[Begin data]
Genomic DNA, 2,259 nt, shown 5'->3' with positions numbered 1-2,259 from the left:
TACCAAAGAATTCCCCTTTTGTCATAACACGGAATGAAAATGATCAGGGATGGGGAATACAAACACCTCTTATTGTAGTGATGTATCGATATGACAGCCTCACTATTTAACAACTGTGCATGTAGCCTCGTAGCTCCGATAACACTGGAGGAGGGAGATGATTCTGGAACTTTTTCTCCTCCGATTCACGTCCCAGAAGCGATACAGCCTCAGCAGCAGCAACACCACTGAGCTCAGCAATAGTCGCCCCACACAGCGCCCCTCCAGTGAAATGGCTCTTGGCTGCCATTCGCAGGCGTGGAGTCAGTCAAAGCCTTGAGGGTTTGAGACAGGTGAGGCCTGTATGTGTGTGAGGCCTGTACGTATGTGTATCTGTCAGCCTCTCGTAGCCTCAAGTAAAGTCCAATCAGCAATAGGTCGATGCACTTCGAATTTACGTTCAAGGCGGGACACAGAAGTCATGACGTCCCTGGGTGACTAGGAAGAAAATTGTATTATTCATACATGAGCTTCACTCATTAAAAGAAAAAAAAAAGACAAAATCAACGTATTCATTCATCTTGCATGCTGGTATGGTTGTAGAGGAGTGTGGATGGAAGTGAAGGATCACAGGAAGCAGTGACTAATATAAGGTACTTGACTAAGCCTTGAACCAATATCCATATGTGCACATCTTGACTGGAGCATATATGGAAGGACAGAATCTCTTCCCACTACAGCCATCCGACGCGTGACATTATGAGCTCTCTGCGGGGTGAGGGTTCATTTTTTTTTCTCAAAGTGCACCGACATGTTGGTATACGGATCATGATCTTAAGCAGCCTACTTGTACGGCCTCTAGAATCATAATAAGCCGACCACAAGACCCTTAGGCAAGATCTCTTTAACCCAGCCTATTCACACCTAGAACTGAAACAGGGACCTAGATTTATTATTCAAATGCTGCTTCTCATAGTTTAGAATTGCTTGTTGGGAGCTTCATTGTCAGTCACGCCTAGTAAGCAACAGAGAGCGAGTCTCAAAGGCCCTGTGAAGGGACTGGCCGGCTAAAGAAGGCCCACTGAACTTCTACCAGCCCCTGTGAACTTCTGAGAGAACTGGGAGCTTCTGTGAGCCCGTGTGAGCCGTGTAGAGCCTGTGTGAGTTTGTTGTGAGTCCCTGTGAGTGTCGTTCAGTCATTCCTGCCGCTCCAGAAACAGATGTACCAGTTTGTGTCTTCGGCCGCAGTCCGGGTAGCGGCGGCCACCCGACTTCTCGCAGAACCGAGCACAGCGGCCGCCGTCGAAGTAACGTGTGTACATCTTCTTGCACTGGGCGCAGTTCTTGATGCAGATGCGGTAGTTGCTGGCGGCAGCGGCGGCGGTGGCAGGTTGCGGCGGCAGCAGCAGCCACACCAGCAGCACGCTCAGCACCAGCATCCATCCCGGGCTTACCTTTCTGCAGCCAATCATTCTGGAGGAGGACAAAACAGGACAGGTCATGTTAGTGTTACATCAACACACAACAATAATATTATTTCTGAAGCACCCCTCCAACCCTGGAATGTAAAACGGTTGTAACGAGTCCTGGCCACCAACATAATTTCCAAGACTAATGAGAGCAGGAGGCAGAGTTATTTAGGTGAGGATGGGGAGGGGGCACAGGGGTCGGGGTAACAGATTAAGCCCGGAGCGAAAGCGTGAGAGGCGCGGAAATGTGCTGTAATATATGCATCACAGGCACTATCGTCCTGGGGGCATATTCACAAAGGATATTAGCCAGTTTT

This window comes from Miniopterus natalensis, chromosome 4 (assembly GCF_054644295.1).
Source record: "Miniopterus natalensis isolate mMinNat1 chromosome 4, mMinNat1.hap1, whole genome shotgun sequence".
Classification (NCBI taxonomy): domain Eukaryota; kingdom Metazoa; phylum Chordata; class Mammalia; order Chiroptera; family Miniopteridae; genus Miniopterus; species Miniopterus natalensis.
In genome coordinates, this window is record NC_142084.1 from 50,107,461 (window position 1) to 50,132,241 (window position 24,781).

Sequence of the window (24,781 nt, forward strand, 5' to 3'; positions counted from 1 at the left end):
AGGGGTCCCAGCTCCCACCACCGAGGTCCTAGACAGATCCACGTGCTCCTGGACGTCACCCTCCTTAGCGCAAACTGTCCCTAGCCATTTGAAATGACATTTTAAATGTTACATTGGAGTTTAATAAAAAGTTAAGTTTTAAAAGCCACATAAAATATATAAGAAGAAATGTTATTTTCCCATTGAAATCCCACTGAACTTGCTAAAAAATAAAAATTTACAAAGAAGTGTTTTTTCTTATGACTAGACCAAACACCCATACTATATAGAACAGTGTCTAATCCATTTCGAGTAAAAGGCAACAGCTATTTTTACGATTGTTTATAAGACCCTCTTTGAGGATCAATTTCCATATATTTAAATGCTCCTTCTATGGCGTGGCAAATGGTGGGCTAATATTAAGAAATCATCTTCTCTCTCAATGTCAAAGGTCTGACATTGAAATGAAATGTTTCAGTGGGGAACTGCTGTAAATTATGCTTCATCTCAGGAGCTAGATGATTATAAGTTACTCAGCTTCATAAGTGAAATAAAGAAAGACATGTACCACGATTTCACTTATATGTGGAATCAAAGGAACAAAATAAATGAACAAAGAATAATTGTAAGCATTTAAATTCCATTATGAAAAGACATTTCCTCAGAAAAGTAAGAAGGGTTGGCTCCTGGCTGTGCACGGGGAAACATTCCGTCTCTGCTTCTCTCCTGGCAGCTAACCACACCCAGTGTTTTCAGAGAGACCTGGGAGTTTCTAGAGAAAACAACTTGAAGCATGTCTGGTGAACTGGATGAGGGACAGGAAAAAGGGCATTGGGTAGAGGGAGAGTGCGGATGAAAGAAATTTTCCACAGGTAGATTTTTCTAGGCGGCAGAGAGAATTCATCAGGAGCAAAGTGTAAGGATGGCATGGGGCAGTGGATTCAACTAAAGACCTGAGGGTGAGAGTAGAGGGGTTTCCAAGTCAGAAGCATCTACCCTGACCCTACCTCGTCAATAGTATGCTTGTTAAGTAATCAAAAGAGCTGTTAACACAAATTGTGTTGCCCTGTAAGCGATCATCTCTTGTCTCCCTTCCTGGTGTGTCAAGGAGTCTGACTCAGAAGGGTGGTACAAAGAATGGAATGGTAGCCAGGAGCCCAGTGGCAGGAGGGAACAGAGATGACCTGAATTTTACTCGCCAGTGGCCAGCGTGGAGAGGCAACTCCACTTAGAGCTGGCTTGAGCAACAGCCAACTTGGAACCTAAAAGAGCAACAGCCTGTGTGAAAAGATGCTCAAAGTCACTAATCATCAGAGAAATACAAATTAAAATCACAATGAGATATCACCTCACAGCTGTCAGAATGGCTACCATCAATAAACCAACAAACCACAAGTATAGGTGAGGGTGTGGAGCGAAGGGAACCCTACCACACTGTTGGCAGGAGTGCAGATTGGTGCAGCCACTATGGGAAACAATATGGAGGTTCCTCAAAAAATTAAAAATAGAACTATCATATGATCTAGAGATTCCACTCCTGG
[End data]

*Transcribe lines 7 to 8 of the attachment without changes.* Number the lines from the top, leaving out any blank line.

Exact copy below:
Sequence of the window (24,781 nt, forward strand, 5' to 3'; positions counted from 1 at the left end):
AGGGGTCCCAGCTCCCACCACCGAGGTCCTAGACAGATCCACGTGCTCCTGGACGTCACCCTCCTTAGCGCAAACTGTCCCTAGCCATTTGAAATGACATTTTAAATGTTACATTGGAGTTTAATAAAAAGTTAAGTTTTAAAAGCCACATAAAATATATAAGAAGAAATGTTATTTTCCCATTGAAATCCCACTGAACTTGCTAAAAAATAAAAATTTACAAAGAAGTGTTTTTTCTTATGACTAGACCAAACACCCATACTATATAGAACAGTGTCTAATCCATTTCGAGTAAAAGGCAACAGCTATTTTTACGATTGTTTATAAGACCCTCTTTGAGGATCAATTTCCATATATTTAAATGCTCCTTCTATGGCGTGGCAAATGGTGGGCTAATATTAAGAAATCATCTTCTCTCTCAATGTCAAAGGTCTGACATTGAAATGAAATGTTTCAGTGGGGAACTGCTGTAAATTATGCTTCATCTCAGGAGCTAGATGATTATAAGTTACTCAGCTTCATAAGTGAAATAAAGAAAGACATGTACCACGATTTCACTTATATGTGGAATCAAAGGAACAAAATAAATGAACAAAGAATAATTGTAAGCATTTAAATTCCATTATGAAAAGACATTTCCTCAGAAAAGTAAGAAGGGTTGGCTCCTGGCTGTGCACGGGGAAACATTCCGTCTCTGCTTCTCTCCTGGCAGCTAACCACACCCAGTGTTTTCAGAGAGACCTGGGAGTTTCTAGAGAAAACAACTTGAAGCATGTCTGGTGAACTGGATGAGGGACAGGAAAAAGGGCATTGGGTAGAGGGAGAGTGCGGATGAAAGAAATTTTCCACAGGTAGATTTTTCTAGGCGGCAGAGAGAATTCATCAGGAGCAAAGTGTAAGGATGGCATGGGGCAGTGGATTCAACTAAAGACCTGAGGGTGAGAGTAGAGGGGTTTCCAAGTCAGAAGCATCTACCCTGACCCTACCTCGTCAATAGTATGCTTGTTAAGTAATCAAAAGAGCTGTTAACACAAATTGTGTTGCCCTGTAAGCGATCATCTCTTGTCTCCCTTCCTGGTGTGTCAAGGAGTCTGACTCAGAAGGGTGGTACAAAGAATGGAATGGTAGCCAGGAGCCCAGTGGCAGGAGGGAACAGAGATGACCTGAATTTTACTCGCCAGTGGCCAGCGTGGAGAGGCAACTCCACTTAGAGCTGGCTTGAGCAACAGCCAACTTGGAACCTAAAAGAGCAACAGCCTGTGTGAAAAGATGCTCAAAGTCACTAATCATCAGAGAAATACAAATTAAAATCACAATGAGATATCACCTCACAGCTGTCAGAATGGCTACCATCAATAAACCAACAAACCACAAGTATAGGTGAGGGTGTGGAGCGAAGGGAACCCTACCACACTGTTGGCAGGAGTGCAGATTGGTGCAGCCACTATGGGAAACAATATGGAGGTTCCTCAAAAAATTAAAAATAGAACTATCATATGATCTAGAGATTCCACTCCTGG